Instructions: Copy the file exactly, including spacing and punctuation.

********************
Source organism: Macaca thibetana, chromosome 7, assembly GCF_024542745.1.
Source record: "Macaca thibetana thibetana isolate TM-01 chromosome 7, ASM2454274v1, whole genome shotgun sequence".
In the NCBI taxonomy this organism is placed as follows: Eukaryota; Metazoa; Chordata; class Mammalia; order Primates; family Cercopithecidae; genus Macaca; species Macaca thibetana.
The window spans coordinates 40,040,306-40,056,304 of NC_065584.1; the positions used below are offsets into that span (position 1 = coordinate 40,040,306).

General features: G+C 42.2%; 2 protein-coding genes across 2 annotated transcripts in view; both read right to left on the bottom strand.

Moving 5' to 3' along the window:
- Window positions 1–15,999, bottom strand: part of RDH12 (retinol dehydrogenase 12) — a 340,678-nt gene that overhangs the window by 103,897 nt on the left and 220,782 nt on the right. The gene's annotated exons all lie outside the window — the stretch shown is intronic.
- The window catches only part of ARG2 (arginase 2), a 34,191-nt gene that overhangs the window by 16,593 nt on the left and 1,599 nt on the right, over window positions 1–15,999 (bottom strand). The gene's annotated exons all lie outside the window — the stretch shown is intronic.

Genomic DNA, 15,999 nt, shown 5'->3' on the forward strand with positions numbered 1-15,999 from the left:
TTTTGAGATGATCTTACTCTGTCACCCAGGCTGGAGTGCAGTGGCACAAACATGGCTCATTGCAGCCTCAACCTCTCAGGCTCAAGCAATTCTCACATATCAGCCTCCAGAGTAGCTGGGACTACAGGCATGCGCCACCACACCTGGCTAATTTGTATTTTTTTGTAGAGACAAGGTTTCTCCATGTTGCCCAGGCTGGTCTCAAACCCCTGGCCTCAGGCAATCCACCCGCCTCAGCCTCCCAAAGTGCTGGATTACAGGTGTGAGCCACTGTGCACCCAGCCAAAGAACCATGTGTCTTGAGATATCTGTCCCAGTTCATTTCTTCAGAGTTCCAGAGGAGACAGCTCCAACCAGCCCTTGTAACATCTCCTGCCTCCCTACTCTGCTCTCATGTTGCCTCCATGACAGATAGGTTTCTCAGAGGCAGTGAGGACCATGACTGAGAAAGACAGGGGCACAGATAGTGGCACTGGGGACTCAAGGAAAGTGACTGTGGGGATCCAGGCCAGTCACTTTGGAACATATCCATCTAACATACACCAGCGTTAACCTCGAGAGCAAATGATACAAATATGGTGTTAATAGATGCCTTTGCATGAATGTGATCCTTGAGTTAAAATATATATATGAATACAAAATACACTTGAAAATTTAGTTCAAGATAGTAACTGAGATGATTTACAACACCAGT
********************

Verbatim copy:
Source organism: Macaca thibetana, chromosome 7, assembly GCF_024542745.1.
Source record: "Macaca thibetana thibetana isolate TM-01 chromosome 7, ASM2454274v1, whole genome shotgun sequence".
In the NCBI taxonomy this organism is placed as follows: Eukaryota; Metazoa; Chordata; class Mammalia; order Primates; family Cercopithecidae; genus Macaca; species Macaca thibetana.
The window spans coordinates 40,040,306-40,056,304 of NC_065584.1; the positions used below are offsets into that span (position 1 = coordinate 40,040,306).

General features: G+C 42.2%; 2 protein-coding genes across 2 annotated transcripts in view; both read right to left on the bottom strand.

Moving 5' to 3' along the window:
- Window positions 1–15,999, bottom strand: part of RDH12 (retinol dehydrogenase 12) — a 340,678-nt gene that overhangs the window by 103,897 nt on the left and 220,782 nt on the right. The gene's annotated exons all lie outside the window — the stretch shown is intronic.
- The window catches only part of ARG2 (arginase 2), a 34,191-nt gene that overhangs the window by 16,593 nt on the left and 1,599 nt on the right, over window positions 1–15,999 (bottom strand). The gene's annotated exons all lie outside the window — the stretch shown is intronic.

Genomic DNA, 15,999 nt, shown 5'->3' on the forward strand with positions numbered 1-15,999 from the left:
TTTTGAGATGATCTTACTCTGTCACCCAGGCTGGAGTGCAGTGGCACAAACATGGCTCATTGCAGCCTCAACCTCTCAGGCTCAAGCAATTCTCACATATCAGCCTCCAGAGTAGCTGGGACTACAGGCATGCGCCACCACACCTGGCTAATTTGTATTTTTTTGTAGAGACAAGGTTTCTCCATGTTGCCCAGGCTGGTCTCAAACCCCTGGCCTCAGGCAATCCACCCGCCTCAGCCTCCCAAAGTGCTGGATTACAGGTGTGAGCCACTGTGCACCCAGCCAAAGAACCATGTGTCTTGAGATATCTGTCCCAGTTCATTTCTTCAGAGTTCCAGAGGAGACAGCTCCAACCAGCCCTTGTAACATCTCCTGCCTCCCTACTCTGCTCTCATGTTGCCTCCATGACAGATAGGTTTCTCAGAGGCAGTGAGGACCATGACTGAGAAAGACAGGGGCACAGATAGTGGCACTGGGGACTCAAGGAAAGTGACTGTGGGGATCCAGGCCAGTCACTTTGGAACATATCCATCTAACATACACCAGCGTTAACCTCGAGAGCAAATGATACAAATATGGTGTTAATAGATGCCTTTGCATGAATGTGATCCTTGAGTTAAAATATATATATGAATACAAAATACACTTGAAAATTTAGTTCAAGATAGTAACTGAGATGATTTACAACACCAGT